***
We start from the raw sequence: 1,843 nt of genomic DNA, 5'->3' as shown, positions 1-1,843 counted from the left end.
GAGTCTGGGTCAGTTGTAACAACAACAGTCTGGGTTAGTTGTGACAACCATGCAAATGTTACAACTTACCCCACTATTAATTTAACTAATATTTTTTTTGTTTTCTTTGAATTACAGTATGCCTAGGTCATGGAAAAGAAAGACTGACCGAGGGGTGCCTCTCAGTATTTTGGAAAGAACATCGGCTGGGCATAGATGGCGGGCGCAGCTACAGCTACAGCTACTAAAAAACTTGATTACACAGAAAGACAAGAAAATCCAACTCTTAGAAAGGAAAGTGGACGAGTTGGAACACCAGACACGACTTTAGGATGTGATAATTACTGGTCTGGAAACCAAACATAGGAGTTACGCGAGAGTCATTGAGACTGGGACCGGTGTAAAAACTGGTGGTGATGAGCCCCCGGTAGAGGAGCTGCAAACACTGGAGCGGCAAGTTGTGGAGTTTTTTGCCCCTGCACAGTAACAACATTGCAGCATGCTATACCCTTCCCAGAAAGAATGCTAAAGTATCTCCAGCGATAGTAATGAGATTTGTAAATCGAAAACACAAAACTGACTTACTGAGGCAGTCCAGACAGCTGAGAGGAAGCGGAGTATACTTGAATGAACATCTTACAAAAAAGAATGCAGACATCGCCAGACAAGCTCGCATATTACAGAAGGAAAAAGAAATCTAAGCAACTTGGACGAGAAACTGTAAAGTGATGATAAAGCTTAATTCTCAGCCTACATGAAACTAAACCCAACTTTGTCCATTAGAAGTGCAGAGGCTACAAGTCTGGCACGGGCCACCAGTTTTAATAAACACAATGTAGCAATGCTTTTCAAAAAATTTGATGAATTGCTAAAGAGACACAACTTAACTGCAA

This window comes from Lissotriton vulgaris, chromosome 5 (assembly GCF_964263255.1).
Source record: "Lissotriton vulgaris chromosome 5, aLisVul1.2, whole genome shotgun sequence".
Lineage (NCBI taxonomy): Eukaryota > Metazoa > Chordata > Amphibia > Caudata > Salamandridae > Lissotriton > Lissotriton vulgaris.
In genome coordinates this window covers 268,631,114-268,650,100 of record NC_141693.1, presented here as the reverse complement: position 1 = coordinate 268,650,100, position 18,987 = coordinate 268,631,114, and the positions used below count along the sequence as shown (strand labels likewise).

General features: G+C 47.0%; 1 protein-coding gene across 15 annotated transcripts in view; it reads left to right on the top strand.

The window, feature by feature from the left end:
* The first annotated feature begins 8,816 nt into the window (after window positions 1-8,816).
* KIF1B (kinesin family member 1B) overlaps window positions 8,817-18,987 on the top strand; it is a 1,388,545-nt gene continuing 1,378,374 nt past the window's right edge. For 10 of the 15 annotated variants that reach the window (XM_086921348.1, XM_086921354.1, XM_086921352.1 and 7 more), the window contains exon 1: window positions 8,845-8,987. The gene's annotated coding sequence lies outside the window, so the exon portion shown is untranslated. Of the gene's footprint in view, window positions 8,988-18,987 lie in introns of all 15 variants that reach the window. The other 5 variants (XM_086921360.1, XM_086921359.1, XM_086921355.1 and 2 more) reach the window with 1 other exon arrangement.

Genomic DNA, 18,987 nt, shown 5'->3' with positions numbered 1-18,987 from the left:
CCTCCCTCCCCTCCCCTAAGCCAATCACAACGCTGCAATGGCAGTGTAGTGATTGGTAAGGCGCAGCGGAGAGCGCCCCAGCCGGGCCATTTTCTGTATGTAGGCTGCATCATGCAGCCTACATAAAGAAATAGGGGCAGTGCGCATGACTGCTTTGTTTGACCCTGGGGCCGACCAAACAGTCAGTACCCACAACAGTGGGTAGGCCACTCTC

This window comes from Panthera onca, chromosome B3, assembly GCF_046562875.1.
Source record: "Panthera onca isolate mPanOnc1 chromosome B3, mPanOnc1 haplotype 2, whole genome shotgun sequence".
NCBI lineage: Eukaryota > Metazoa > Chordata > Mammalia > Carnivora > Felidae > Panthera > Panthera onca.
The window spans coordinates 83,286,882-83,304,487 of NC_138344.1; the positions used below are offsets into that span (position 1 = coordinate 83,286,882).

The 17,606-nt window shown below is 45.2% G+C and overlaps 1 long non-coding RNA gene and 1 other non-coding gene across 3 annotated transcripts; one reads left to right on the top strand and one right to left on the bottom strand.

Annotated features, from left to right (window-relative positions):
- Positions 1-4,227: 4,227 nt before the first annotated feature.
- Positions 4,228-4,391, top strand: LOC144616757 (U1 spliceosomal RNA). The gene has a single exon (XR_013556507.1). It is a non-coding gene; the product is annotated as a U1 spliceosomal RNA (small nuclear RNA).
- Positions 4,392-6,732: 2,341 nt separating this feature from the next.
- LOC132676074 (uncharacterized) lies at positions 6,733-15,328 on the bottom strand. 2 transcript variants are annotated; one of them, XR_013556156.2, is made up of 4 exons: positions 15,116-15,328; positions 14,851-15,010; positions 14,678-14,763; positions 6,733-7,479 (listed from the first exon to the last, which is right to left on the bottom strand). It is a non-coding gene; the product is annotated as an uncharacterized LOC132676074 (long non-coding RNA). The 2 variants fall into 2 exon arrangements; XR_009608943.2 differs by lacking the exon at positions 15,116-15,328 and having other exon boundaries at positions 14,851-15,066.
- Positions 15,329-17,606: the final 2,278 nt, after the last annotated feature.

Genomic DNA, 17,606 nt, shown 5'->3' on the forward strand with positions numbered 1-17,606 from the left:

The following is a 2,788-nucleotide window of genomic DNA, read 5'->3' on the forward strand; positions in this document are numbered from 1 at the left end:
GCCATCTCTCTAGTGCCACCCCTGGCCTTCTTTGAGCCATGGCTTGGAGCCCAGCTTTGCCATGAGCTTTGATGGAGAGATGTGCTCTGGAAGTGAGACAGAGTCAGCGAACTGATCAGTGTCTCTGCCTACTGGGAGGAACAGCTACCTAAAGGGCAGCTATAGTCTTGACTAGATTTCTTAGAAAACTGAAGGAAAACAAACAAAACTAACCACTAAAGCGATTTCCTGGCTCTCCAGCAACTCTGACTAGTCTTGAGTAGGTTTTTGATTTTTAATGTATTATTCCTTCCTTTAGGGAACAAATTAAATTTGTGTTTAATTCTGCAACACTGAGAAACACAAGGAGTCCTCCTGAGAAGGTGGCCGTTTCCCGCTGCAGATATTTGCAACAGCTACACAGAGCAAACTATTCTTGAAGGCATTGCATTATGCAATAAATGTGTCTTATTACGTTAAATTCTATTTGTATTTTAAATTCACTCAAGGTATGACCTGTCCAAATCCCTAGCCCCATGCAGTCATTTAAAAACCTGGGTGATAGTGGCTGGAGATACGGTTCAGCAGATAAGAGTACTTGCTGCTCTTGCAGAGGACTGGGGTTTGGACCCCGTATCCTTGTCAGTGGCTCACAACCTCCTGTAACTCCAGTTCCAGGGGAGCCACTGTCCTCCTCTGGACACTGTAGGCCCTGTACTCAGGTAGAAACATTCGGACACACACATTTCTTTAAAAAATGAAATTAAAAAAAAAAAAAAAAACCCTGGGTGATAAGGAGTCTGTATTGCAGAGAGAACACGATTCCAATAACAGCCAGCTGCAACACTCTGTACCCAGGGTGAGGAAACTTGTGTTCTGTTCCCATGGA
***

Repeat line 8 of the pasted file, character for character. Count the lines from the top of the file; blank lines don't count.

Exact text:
The window, feature by feature from the left end: